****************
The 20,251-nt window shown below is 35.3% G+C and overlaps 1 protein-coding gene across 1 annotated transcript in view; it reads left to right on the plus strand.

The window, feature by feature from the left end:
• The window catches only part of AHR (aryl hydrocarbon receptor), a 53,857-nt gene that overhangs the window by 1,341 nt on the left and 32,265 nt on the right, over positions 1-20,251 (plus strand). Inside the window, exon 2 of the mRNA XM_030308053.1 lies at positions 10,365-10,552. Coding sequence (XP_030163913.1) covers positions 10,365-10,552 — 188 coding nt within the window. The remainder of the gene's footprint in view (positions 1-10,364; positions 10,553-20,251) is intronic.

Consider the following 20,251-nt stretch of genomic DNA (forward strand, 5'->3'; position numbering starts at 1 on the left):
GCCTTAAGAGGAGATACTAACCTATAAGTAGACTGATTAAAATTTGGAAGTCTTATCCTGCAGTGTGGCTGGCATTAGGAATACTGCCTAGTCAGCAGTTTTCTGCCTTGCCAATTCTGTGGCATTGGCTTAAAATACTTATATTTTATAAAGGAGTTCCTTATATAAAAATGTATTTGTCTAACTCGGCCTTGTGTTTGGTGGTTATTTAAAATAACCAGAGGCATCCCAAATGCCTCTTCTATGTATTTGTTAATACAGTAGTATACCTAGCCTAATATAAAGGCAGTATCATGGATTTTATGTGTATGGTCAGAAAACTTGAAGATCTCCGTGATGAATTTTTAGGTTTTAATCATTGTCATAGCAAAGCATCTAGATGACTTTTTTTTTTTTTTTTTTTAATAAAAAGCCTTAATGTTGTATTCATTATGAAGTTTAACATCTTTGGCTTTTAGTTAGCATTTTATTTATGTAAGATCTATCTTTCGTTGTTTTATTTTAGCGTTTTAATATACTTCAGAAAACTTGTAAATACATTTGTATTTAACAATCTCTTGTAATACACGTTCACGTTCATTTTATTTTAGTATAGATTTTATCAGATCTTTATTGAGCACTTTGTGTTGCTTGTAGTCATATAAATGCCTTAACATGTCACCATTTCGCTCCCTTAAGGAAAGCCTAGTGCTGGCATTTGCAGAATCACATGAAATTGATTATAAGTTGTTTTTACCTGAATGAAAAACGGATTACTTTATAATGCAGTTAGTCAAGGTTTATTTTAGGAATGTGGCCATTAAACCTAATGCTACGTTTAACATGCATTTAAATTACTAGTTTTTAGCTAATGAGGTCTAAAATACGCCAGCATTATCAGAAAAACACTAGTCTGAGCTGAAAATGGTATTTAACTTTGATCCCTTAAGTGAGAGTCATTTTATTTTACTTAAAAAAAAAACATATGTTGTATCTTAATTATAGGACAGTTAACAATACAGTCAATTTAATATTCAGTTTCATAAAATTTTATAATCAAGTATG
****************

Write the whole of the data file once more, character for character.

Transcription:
The 20,251-nt window shown below is 35.3% G+C and overlaps 1 protein-coding gene across 1 annotated transcript in view; it reads left to right on the plus strand.

The window, feature by feature from the left end:
• The window catches only part of AHR (aryl hydrocarbon receptor), a 53,857-nt gene that overhangs the window by 1,341 nt on the left and 32,265 nt on the right, over positions 1-20,251 (plus strand). Inside the window, exon 2 of the mRNA XM_030308053.1 lies at positions 10,365-10,552. Coding sequence (XP_030163913.1) covers positions 10,365-10,552 — 188 coding nt within the window. The remainder of the gene's footprint in view (positions 1-10,364; positions 10,553-20,251) is intronic.

Consider the following 20,251-nt stretch of genomic DNA (forward strand, 5'->3'; position numbering starts at 1 on the left):
GCCTTAAGAGGAGATACTAACCTATAAGTAGACTGATTAAAATTTGGAAGTCTTATCCTGCAGTGTGGCTGGCATTAGGAATACTGCCTAGTCAGCAGTTTTCTGCCTTGCCAATTCTGTGGCATTGGCTTAAAATACTTATATTTTATAAAGGAGTTCCTTATATAAAAATGTATTTGTCTAACTCGGCCTTGTGTTTGGTGGTTATTTAAAATAACCAGAGGCATCCCAAATGCCTCTTCTATGTATTTGTTAATACAGTAGTATACCTAGCCTAATATAAAGGCAGTATCATGGATTTTATGTGTATGGTCAGAAAACTTGAAGATCTCCGTGATGAATTTTTAGGTTTTAATCATTGTCATAGCAAAGCATCTAGATGACTTTTTTTTTTTTTTTTTTTAATAAAAAGCCTTAATGTTGTATTCATTATGAAGTTTAACATCTTTGGCTTTTAGTTAGCATTTTATTTATGTAAGATCTATCTTTCGTTGTTTTATTTTAGCGTTTTAATATACTTCAGAAAACTTGTAAATACATTTGTATTTAACAATCTCTTGTAATACACGTTCACGTTCATTTTATTTTAGTATAGATTTTATCAGATCTTTATTGAGCACTTTGTGTTGCTTGTAGTCATATAAATGCCTTAACATGTCACCATTTCGCTCCCTTAAGGAAAGCCTAGTGCTGGCATTTGCAGAATCACATGAAATTGATTATAAGTTGTTTTTACCTGAATGAAAAACGGATTACTTTATAATGCAGTTAGTCAAGGTTTATTTTAGGAATGTGGCCATTAAACCTAATGCTACGTTTAACATGCATTTAAATTACTAGTTTTTAGCTAATGAGGTCTAAAATACGCCAGCATTATCAGAAAAACACTAGTCTGAGCTGAAAATGGTATTTAACTTTGATCCCTTAAGTGAGAGTCATTTTATTTTACTTAAAAAAAAAACATATGTTGTATCTTAATTATAGGACAGTTAACAATACAGTCAATTTAATATTCAGTTTCATAAAATTTTATAATCAAGTATG